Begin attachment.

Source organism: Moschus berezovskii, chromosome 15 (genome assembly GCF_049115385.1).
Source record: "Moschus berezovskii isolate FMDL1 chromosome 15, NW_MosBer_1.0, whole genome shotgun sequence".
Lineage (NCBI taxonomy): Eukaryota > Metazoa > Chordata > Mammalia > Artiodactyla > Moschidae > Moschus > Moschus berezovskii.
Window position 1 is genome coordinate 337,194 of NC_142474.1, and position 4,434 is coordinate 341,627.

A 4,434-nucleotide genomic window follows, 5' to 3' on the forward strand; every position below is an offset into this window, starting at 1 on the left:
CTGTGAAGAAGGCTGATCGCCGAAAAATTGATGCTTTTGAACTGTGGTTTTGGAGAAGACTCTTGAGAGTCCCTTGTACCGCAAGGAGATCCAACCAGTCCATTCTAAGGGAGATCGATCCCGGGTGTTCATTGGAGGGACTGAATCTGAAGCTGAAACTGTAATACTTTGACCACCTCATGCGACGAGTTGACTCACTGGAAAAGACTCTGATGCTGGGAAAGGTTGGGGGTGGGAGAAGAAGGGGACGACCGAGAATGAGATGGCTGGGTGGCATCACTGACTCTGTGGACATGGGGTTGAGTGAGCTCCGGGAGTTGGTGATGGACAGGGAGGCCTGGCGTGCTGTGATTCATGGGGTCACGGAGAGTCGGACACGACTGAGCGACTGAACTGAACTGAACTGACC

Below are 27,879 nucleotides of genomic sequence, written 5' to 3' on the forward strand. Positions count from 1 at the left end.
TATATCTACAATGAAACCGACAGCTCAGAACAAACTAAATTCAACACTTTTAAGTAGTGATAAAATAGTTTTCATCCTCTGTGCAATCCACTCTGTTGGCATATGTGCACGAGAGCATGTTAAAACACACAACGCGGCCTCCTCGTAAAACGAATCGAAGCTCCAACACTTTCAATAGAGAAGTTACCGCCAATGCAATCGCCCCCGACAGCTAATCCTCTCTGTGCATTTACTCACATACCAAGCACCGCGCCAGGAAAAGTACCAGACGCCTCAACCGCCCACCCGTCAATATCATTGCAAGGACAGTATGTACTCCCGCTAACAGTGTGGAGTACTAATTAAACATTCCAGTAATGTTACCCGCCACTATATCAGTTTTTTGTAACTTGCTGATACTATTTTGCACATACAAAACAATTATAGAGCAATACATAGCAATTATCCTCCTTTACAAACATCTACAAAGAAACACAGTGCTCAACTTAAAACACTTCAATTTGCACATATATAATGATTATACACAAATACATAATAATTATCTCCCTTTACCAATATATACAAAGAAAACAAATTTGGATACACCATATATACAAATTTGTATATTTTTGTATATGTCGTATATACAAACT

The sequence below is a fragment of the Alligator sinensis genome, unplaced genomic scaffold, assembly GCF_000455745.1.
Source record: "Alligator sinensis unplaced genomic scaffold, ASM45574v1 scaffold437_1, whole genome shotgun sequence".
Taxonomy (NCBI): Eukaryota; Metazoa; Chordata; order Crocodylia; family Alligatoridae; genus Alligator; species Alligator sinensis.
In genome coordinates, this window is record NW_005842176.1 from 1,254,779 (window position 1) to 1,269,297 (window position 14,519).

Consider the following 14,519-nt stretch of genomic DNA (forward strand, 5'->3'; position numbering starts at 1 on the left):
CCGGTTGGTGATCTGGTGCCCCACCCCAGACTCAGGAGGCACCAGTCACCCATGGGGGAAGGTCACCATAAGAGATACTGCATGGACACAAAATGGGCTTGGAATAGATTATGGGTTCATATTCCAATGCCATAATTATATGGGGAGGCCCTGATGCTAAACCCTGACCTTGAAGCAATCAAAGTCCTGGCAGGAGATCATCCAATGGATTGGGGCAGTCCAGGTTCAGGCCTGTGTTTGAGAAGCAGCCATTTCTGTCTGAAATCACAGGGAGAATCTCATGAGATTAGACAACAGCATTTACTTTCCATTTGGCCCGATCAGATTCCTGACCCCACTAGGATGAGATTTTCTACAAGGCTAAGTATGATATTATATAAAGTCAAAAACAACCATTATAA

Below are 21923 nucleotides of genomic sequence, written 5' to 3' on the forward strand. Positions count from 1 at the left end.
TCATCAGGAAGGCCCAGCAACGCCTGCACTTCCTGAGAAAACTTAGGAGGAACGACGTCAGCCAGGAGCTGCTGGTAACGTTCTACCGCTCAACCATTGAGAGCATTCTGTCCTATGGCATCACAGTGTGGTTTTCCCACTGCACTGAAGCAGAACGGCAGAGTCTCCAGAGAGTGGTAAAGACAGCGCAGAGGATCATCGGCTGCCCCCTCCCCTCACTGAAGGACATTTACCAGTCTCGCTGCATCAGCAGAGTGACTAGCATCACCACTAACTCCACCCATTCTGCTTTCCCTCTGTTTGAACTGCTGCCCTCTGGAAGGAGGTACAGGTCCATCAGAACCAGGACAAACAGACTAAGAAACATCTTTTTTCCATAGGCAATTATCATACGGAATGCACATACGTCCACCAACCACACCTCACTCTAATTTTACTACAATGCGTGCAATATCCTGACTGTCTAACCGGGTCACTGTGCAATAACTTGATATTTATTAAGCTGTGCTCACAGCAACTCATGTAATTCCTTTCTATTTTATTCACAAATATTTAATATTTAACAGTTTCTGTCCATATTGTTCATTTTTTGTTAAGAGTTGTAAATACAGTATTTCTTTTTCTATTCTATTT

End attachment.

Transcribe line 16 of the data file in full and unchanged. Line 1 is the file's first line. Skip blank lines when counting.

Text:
TCATCAGGAAGGCCCAGCAACGCCTGCACTTCCTGAGAAAACTTAGGAGGAACGACGTCAGCCAGGAGCTGCTGGTAACGTTCTACCGCTCAACCATTGAGAGCATTCTGTCCTATGGCATCACAGTGTGGTTTTCCCACTGCACTGAAGCAGAACGGCAGAGTCTCCAGAGAGTGGTAAAGACAGCGCAGAGGATCATCGGCTGCCCCCTCCCCTCACTGAAGGACATTTACCAGTCTCGCTGCATCAGCAGAGTGACTAGCATCACCACTAACTCCACCCATTCTGCTTTCCCTCTGTTTGAACTGCTGCCCTCTGGAAGGAGGTACAGGTCCATCAGAACCAGGACAAACAGACTAAGAAACATCTTTTTTCCATAGGCAATTATCATACGGAATGCACATACGTCCACCAACCACACCTCACTCTAATTTTACTACAATGCGTGCAATATCCTGACTGTCTAACCGGGTCACTGTGCAATAACTTGATATTTATTAAGCTGTGCTCACAGCAACTCATGTAATTCCTTTCTATTTTATTCACAAATATTTAATATTTAACAGTTTCTGTCCATATTGTTCATTTTTTGTTAAGAGTTGTAAATACAGTATTTCTTTTTCTATTCTATTT